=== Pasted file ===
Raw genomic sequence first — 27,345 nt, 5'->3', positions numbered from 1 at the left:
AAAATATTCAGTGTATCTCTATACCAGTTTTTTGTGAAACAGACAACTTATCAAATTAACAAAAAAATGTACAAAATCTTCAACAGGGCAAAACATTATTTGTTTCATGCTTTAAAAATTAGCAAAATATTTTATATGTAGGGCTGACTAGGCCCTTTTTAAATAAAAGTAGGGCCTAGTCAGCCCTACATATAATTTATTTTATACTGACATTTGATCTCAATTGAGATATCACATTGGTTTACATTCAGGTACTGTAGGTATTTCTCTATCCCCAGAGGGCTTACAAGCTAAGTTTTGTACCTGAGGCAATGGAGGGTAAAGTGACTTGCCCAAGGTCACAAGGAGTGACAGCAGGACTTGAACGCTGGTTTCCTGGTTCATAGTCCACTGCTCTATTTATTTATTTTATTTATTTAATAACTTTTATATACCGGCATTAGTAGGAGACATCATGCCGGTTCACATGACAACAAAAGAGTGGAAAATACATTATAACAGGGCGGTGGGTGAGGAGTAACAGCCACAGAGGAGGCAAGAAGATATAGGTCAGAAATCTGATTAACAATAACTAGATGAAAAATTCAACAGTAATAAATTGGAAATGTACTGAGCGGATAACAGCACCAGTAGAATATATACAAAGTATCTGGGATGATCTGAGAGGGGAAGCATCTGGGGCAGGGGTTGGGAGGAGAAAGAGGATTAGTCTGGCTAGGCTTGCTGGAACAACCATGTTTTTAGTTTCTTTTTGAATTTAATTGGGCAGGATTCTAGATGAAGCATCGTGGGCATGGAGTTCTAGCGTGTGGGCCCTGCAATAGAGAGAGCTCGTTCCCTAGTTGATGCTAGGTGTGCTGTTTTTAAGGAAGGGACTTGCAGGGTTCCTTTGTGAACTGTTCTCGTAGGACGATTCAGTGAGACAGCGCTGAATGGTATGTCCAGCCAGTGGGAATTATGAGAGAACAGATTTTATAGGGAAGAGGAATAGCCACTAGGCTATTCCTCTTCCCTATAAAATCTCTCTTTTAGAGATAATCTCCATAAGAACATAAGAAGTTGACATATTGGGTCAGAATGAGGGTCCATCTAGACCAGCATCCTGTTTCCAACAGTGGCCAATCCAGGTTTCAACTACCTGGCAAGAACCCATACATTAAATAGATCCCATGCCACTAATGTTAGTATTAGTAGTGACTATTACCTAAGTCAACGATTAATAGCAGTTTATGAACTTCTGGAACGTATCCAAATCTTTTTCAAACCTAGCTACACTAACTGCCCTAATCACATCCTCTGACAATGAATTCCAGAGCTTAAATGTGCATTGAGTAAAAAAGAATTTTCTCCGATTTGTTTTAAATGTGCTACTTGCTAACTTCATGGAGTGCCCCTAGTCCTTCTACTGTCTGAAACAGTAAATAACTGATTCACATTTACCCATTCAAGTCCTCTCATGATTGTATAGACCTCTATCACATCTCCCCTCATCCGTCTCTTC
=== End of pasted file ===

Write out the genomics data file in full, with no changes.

Raw genomic sequence first — 27,345 nt, 5'->3', positions numbered from 1 at the left:
AAAATATTCAGTGTATCTCTATACCAGTTTTTTGTGAAACAGACAACTTATCAAATTAACAAAAAAATGTACAAAATCTTCAACAGGGCAAAACATTATTTGTTTCATGCTTTAAAAATTAGCAAAATATTTTATATGTAGGGCTGACTAGGCCCTTTTTAAATAAAAGTAGGGCCTAGTCAGCCCTACATATAATTTATTTTATACTGACATTTGATCTCAATTGAGATATCACATTGGTTTACATTCAGGTACTGTAGGTATTTCTCTATCCCCAGAGGGCTTACAAGCTAAGTTTTGTACCTGAGGCAATGGAGGGTAAAGTGACTTGCCCAAGGTCACAAGGAGTGACAGCAGGACTTGAACGCTGGTTTCCTGGTTCATAGTCCACTGCTCTATTTATTTATTTTATTTATTTAATAACTTTTATATACCGGCATTAGTAGGAGACATCATGCCGGTTCACATGACAACAAAAGAGTGGAAAATACATTATAACAGGGCGGTGGGTGAGGAGTAACAGCCACAGAGGAGGCAAGAAGATATAGGTCAGAAATCTGATTAACAATAACTAGATGAAAAATTCAACAGTAATAAATTGGAAATGTACTGAGCGGATAACAGCACCAGTAGAATATATACAAAGTATCTGGGATGATCTGAGAGGGGAAGCATCTGGGGCAGGGGTTGGGAGGAGAAAGAGGATTAGTCTGGCTAGGCTTGCTGGAACAACCATGTTTTTAGTTTCTTTTTGAATTTAATTGGGCAGGATTCTAGATGAAGCATCGTGGGCATGGAGTTCTAGCGTGTGGGCCCTGCAATAGAGAGAGCTCGTTCCCTAGTTGATGCTAGGTGTGCTGTTTTTAAGGAAGGGACTTGCAGGGTTCCTTTGTGAACTGTTCTCGTAGGACGATTCAGTGAGACAGCGCTGAATGGTATGTCCAGCCAGTGGGAATTATGAGAGAACAGATTTTATAGGGAAGAGGAATAGCCACTAGGCTATTCCTCTTCCCTATAAAATCTCTCTTTTAGAGATAATCTCCATAAGAACATAAGAAGTTGACATATTGGGTCAGAATGAGGGTCCATCTAGACCAGCATCCTGTTTCCAACAGTGGCCAATCCAGGTTTCAACTACCTGGCAAGAACCCATACATTAAATAGATCCCATGCCACTAATGTTAGTATTAGTAGTGACTATTACCTAAGTCAACGATTAATAGCAGTTTATGAACTTCTGGAACGTATCCAAATCTTTTTCAAACCTAGCTACACTAACTGCCCTAATCACATCCTCTGACAATGAATTCCAGAGCTTAAATGTGCATTGAGTAAAAAAGAATTTTCTCCGATTTGTTTTAAATGTGCTACTTGCTAACTTCATGGAGTGCCCCTAGTCCTTCTACTGTCTGAAACAGTAAATAACTGATTCACATTTACCCATTCAAGTCCTCTCATGATTGTATAGACCTCTATCACATCTCCCCTCATCCGTCTCTTC